Mixed among the traditional equine disciplines such as showjumping and dressage, the Horse of the Year Show offers a wide range of activities to suit all palates.

The show starts in Hastings on Tuesday and runs all week. Among the activities are the Mounted Games, where New Zealand, world champions five years ago, are striving to regain that title.

Think of a mix of riding skills, add a touch of rodeo and you are close to understanding the discipline which began in Britain in 1984.

Ten countries are competing - defending champions France, Wales, England, Norway, Denmark, Switzerland, Germany, the United States and Australia.


Julie Borland's passion for the sport goes back to when she took it up from pony club competitions at about seven back in her native Scotland.

She's heading back there shortly after 12 years in New Zealand for family reasons but is determined to depart with a world title to her name.

Borland has another personal incentive. Her brother Scott, now coaching the New Zealand team, is the oldest world champion, at 36 five years ago; Julie would eclipse him, at 37 next week.

So what's the appeal of this event in which riders will contest 21 different competitions, involving regular mounting and dismounting on the run, picking up and re-placing objects, riding in pairs?

Some call for a flat-out gallop, others a firm control on the horse, and an ability to turn on a sixpence.

The names of the disciplines include the sword race, sock and bucket, rope race, bottle race and litter lifters.

The essence is to test rider and horse in a variety of skills. It appeals as fun, as well as highly disciplined and skilful.

"There is an incredible amount of fitness needed from the rider," Julie Borland said.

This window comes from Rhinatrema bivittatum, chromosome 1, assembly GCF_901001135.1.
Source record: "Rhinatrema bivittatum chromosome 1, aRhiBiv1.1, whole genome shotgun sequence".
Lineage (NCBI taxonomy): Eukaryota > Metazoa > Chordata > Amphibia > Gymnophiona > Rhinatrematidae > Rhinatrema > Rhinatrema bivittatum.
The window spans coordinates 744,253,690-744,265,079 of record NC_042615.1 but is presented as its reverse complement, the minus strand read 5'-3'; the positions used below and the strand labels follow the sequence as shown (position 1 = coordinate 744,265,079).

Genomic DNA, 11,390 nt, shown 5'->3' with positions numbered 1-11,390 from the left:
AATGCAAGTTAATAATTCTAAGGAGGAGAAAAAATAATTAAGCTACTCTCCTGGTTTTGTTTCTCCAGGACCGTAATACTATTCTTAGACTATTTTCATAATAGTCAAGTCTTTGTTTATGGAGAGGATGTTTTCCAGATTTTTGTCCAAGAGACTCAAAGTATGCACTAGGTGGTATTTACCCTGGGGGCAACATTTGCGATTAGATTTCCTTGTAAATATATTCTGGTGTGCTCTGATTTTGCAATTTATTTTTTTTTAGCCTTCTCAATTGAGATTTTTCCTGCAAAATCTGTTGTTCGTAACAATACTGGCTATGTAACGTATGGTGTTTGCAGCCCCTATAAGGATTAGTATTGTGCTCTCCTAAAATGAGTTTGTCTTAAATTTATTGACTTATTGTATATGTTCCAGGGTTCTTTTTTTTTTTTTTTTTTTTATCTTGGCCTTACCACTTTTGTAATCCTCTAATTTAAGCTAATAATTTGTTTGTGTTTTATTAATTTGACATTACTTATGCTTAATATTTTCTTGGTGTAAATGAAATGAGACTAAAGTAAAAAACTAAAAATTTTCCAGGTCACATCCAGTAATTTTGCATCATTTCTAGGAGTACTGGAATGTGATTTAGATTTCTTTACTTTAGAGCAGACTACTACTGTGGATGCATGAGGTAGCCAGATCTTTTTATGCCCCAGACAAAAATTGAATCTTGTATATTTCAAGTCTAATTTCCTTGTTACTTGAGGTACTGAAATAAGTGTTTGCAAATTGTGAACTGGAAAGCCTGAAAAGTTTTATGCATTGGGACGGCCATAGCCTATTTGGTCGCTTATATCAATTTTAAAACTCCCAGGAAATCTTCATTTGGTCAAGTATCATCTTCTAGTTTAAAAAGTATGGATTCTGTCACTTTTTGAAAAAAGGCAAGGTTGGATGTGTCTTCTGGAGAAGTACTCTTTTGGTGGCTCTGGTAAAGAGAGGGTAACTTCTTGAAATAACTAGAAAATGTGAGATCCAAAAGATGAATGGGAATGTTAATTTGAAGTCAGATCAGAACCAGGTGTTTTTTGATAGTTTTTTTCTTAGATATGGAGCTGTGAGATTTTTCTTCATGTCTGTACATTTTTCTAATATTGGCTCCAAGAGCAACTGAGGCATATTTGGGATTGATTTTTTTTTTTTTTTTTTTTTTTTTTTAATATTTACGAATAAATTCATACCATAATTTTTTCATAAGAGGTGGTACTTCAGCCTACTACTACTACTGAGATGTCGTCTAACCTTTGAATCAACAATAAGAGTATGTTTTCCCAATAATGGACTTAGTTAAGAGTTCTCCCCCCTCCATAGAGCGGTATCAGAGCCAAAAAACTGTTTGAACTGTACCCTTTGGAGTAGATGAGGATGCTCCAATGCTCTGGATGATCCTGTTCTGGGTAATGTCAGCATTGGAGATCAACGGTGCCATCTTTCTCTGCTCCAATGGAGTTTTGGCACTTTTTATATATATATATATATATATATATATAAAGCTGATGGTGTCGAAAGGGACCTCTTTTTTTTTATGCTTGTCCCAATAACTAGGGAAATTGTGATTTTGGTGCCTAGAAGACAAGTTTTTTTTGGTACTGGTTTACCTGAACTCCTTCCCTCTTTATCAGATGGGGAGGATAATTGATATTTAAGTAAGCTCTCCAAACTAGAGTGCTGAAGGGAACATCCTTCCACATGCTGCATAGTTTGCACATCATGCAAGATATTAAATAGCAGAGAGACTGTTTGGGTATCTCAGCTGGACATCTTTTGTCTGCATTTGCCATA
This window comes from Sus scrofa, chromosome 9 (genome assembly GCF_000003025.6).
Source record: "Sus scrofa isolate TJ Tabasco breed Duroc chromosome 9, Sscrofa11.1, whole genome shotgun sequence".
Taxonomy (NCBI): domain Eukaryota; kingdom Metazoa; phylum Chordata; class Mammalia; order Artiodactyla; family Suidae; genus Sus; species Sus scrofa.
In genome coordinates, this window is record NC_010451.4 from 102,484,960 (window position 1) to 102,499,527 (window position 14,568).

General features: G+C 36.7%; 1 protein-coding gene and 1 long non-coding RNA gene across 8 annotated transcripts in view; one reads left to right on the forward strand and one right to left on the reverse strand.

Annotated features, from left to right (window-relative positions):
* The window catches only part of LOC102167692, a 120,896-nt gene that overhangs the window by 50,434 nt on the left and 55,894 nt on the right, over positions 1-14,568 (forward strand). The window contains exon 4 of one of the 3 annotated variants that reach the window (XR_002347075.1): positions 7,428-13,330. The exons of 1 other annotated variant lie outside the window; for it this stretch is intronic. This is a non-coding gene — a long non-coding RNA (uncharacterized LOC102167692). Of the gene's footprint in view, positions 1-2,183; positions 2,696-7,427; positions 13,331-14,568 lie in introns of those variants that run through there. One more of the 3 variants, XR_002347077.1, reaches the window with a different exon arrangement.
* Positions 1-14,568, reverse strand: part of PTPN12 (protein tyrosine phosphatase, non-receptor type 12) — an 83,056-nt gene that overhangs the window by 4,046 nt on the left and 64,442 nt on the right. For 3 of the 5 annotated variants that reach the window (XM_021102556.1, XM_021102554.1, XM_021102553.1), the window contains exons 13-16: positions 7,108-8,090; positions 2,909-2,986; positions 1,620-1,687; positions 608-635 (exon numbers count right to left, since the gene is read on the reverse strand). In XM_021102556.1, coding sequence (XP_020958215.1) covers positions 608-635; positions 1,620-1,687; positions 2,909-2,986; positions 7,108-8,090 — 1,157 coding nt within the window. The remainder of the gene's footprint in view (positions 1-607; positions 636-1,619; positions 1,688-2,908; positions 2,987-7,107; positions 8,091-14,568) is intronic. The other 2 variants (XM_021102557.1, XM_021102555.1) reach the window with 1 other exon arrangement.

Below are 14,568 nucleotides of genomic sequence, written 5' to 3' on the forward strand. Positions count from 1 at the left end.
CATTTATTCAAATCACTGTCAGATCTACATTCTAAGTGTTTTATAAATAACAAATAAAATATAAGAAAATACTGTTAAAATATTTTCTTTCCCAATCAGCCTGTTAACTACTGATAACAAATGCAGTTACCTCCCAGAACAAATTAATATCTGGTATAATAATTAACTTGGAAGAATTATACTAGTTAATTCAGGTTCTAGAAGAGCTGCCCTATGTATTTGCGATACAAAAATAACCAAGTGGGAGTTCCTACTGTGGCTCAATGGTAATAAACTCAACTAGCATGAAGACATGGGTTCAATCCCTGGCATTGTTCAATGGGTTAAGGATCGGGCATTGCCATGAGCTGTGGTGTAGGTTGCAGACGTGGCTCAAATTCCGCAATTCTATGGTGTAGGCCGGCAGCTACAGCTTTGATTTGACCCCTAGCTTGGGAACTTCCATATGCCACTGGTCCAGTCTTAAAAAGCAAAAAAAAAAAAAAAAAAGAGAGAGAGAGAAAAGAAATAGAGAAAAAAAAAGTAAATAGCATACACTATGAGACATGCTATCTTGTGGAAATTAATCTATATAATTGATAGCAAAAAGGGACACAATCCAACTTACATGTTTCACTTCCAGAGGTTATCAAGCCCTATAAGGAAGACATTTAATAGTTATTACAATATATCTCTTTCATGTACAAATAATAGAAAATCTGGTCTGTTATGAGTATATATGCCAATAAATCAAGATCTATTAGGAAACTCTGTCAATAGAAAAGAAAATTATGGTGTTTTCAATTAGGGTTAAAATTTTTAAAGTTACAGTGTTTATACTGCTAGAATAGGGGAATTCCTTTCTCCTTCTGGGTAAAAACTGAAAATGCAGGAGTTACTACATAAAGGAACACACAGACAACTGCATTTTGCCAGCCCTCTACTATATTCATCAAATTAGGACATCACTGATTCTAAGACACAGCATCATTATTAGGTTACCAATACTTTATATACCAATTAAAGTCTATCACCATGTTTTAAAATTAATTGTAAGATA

"That's not to say those in other disciplines are not fit, but when you're jumping on and off a horse at a gallop you've got to be pretty fit. This is a real adrenalin sport," she said.

The other New Zealand team members are Hawkes Bay's Amie Bentall, Nancy Te Whata of Northland, Waikato's Steven Hooker, and Dee Cherrington, who hails from Northland but is now British-based. Te Whata, Cherrington and Scott Borland were in that 2008 title-winning team.

Hosting the worlds gives New Zealand a big advantage in one respect; they get to ride their own ponies. Other countries will be on borrowed horses.

Europe is the stronghold of the discipline. Rare indeed is the chance to have the best teams coming Downunder. Usually it is the New Zealanders who are doing the travelling, and the borrowing.

"By no means do you take anything for granted but this is a really good opportunity for us to show the world we are as good as them," Borland said.

"It's tough not riding your own but New Zealand riders are really talented at riding others' ponies.

"You can gel with a pony quite quickly. But this is the first time we've ever not," Borland said.

Qualifying events take place on Wednesday, Thursday and Friday, with the top seven countries in the A final on Saturday. The other three contest the B final.

"That's a pretty intense day," she said of finals day.

Victory would cap it off nicely for Borland, a primary school teacher who has worked on the North Shore.

"I'm so psyched up for this. I do class myself as being a Kiwi," she said in a broad Ayrshire accent.

"I do bring the average age of the team up quite significantly but I have experience in the head," she quipped.